Roasted Winter Squash
When the summer dies down, I get a little sad. I can’t believe it’s over. But I do love the fall and the cooler weather. It’s then that the farmer’s markets go through a transition and I’m on a mad dash to taste the last of the berries and tomatoes, and suddenly, I’m thrilled and excited and happy all over again when I see the winter squash.
The older I get the more I appreciate these beautiful creatures. They may be funky looking on the outside, with their hard shell-like skin, assorted colors and weird bulbous shapes, but on the inside they are lovely, beautiful and tasty. You get a lot of bang for your buck with winter squash and they’ll last forever–you can store whole squash for months. Versatile and easy to prepare, there’s no reason to not have oodles of winter squash in your diet.
Healthy? Hell yes. The biggest player in the winter squash is vitamin A, but you’ll find the ubiquitous C in there along with loads of fiber, folate, potassium, manganese…shoot there’s even omega fatty 3 acids! They can be so rich and flavorful they make a great main course, a vegan steak if you will!
Acorn, Butternut, Delicata, Kabocha, Spaghetti, Hubbard, Trumpet, Pumpkins, Turban, Banana, Tahitian…there are many, many different varieties out there. Truth be told, I think they’re best by themselves, maybe with a little butter. I love to cut them in half, eviscerate them, rub ‘em with some olive oil and roast in a pan till soft. Comfort to the core: sweet, meaty, soft perfection. I also love to pan fry Delicata rings (or rounds of Trumpets and Butternuts) with a little fresh sage and brown butter. Winter Squash make great soups and pies, a little cooked and mashed up flesh makes a yummy “sauce” for an alternative veggie pizza.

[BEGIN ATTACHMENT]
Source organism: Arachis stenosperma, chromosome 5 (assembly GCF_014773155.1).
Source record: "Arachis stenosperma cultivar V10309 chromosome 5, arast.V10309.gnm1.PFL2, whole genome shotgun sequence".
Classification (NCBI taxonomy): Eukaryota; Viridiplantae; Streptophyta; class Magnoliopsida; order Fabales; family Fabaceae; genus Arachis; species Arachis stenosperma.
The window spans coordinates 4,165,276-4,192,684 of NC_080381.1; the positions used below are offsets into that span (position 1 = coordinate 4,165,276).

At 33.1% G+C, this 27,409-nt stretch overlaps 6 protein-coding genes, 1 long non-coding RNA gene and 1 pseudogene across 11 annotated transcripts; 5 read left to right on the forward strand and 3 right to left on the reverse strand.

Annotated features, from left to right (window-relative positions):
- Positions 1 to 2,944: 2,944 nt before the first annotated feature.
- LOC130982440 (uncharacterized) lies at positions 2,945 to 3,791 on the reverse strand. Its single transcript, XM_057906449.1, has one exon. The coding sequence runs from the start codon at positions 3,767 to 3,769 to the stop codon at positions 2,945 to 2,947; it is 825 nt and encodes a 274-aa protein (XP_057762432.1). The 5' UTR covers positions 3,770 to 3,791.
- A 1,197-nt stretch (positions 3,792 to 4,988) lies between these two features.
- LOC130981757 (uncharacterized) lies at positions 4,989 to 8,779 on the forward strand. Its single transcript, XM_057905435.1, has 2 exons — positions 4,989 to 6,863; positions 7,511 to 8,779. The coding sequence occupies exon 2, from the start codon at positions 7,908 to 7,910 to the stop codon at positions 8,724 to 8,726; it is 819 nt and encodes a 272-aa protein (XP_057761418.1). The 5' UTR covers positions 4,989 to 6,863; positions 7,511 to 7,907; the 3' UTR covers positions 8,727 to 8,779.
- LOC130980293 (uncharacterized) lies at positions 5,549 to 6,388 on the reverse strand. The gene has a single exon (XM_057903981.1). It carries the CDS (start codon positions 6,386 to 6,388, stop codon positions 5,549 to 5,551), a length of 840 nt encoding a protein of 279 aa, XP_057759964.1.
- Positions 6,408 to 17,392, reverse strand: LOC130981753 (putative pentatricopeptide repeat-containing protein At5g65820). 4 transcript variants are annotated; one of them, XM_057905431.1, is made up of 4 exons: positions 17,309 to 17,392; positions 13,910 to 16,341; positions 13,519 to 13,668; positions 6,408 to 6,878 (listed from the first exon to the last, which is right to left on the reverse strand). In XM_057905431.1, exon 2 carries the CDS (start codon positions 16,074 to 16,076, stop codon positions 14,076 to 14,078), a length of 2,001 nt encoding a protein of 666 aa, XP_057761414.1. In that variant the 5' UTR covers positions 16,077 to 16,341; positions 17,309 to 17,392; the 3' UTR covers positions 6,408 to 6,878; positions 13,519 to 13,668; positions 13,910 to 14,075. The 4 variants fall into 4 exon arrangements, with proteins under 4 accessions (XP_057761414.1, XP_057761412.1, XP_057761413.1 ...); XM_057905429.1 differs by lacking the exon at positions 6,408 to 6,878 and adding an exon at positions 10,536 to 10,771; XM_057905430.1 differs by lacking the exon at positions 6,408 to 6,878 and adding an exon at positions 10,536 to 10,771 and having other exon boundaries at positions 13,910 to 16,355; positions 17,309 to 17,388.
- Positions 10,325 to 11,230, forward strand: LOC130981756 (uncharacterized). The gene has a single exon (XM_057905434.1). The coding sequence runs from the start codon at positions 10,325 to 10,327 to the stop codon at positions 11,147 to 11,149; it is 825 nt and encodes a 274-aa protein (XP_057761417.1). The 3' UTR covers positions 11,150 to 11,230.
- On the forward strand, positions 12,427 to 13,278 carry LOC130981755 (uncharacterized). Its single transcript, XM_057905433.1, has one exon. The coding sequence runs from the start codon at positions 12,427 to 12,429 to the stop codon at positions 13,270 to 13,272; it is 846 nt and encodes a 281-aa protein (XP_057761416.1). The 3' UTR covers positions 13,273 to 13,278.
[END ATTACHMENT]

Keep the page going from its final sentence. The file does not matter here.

I got funky on this episode. The Japanese dish I do at the end of the show is sweet and tasty. It’s traditionally done with Kabocha and served on rice, one of those great, bone-warming, winter dishes that surprised me in Japan. So many of the foods there use a similar, simple, braising technique. You can improvise and play with the flavors as much, or as little, as you like. The baba ga-squash is more than just a funny name, it is AWESOME! Someone I know, who will remain nameless, was complaining about eggplant and said they hated it. This got my brain churning and made me think of alternative veggies for eggplant classics. Ordinarily, you’d use roasted eggplant for baba ganoush but when I tried this tasty version with butternut…I may never go back.
Perhaps my favorite squash in the world is the Trumpet squash. I found this at a farm stand up in Petaluma, California called Green String Farms. I’d never seen such a crazy looking squash before…it’s kind of like the neck of a Butternut squash but stretched out for a few feet and curled and spiraled into a coil. The flesh is a lot like Butternut, but a little sweeter and richer. You’re not likely to find this or some of the more unusual squashes in your grocery store, you’re gonna have to hit a farmer’s market. And when you do, make sure you ask the purveyor which variety is rockin’ their world. You won’t be steered astray.
So don’t get depressed when winter rears its head and summer goes bye-bye. Get happy, get squashy! Winter squashes want to be your friend and they’ll stick around for months in your pantry. Get creative and get cooking!